Linne 2nd, Rauwolf 4th at State Two Kayhi wrestlers finished top 4 in the State Tournament over the weekend. Juniors Brayden Linne (2nd) and Patrick Rauwolf (4th) led the Kings who finished 7th out of 16. Linne trailed 4-1 after the first period to Christion Alexander (22-9) from Wasilla, but came back to win 8-4 to qualify for the finals. In the final match, he fell to Kobe Ames (34-5) from Lathrop. “Going into it, I knew that Ames was a very good wrestler,” said Linne. “I needed to get after him early and minimize my mistakes throughout the match, but I didn’t do a good job executing that and I lost because of it.” Linne said he’s glad to get a break, but he is already looking to redeem himself next season. “It was a fun season with lots of ups and downs, I am looking forward to a little bit of a break,” said Linne. “But I am going to work hard this off-season and try to end up in the finals next year with hopefully a different outcome.” Rauwolf went 2-2 at the meet and placed 4th in his 113-pound weight class. “Obviously the goal going into the tournament was to get into the finals– so I am frustrated because I know I could have done a better job overall,” said Rauwolf. “But I think the team did alright over the season under the circumstances of losing so many people. I am happy with the team’s outcome.” Kings split with Golden There was plenty of hype before one of the top 4A teams in Colorado showed up to Kayhi over the weekend, but the Kings showed they were up to the task. Kayhi squandered a 10-point halftime lead and dropped Friday’s game 62-60. Junior Marcus Lee said there were a lot of things they need to improve on but overall the team played fairly well. “The first game was a really close one. The outcome wasn’t what we wanted, but against a good team for our first games of the season, I think we played very well,” said Lee, who had a combined 53 points on the weekend. “The second game, I think what we did differently was how we played in the second half. We came out and didn’t let our foot off the gas and that is what we didn’t do the first game. So it was nice to get a win this week at home.” Kayhi led by 9 late in the 4th quarter, but Golden forced overtime. Lee put Kayhi up 72-70 with a 3-point play with 18.8 seconds left. After two Golden free throws, Chris Lee scored the game winner on a layup with seconds remaining.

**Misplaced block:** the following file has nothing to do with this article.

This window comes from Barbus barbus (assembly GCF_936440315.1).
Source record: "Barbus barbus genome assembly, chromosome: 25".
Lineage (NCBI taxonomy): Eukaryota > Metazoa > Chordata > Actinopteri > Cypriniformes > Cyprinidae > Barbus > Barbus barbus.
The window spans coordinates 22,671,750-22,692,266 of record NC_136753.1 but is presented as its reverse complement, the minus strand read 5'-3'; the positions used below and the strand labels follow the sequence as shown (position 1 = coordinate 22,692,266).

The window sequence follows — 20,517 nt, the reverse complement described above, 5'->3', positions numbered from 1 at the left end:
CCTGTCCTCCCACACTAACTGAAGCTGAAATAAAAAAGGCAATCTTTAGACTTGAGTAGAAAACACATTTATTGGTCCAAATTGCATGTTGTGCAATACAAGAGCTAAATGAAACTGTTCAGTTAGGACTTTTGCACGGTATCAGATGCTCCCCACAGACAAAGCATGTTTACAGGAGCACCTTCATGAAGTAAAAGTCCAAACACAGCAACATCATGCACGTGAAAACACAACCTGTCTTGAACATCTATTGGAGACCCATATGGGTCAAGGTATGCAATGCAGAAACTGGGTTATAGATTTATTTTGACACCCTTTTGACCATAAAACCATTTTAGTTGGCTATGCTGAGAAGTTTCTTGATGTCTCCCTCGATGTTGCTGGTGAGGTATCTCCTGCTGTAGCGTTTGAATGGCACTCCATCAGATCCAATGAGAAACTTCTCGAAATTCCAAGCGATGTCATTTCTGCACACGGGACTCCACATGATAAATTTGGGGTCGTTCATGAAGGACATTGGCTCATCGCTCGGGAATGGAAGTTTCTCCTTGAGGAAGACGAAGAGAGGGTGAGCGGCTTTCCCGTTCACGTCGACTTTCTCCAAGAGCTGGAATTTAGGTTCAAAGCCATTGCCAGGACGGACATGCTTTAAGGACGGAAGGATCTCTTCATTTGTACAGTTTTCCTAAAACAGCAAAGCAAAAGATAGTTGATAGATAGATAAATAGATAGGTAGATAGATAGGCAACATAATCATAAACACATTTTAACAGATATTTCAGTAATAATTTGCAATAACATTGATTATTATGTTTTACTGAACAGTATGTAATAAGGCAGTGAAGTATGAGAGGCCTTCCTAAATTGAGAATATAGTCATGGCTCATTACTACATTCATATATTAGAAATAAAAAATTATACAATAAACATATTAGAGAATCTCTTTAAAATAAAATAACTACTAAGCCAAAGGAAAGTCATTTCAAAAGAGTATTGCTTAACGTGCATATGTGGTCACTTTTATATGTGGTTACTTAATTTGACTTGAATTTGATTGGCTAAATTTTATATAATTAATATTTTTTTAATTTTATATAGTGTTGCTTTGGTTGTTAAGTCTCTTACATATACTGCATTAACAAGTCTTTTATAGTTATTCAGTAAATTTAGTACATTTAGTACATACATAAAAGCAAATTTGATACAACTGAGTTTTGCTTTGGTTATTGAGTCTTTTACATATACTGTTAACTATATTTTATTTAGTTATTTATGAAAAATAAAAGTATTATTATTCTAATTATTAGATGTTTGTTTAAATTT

Lady Kings go 2-1 in Sitka Junior Ashley Huffine hit six 3-pointers as the Lady Kings beat Bethel to open the Holland America Tournament in Sitka. Kayhi then crushed Houston 58-15 on the second night to set up a winner-take-all game against host Sitka. For the second year in a row, the Lady Wolves beat the Lady Kings on their home floor 46-40. Senior Captain Hannah Maxwell was proud of the team and how they played this weekend. “It was our first real test of the season and I’m very happy with the team’s performance,” said Maxwell. “We stayed together and played hard. At the end we made some little mistakes but nothing that can’t be fixed. I can’t wait to play them again.” Kayhi hosts Sitka on Jan. 26-27.
JV girls go 1-2, boys 0-3 at Klawock Invitational The Lady Kings JV team (1-2) earned its first win of the season over Thorne Bay Saturday at the Klawock Invitational. All players scored in a 57-0 win over the Wolverines. Both Kayhi teams started the tournament with losses to Hydaburg then host Klawock. The JV boys team had a brief lead late in its game against Thorne Bay, but lost.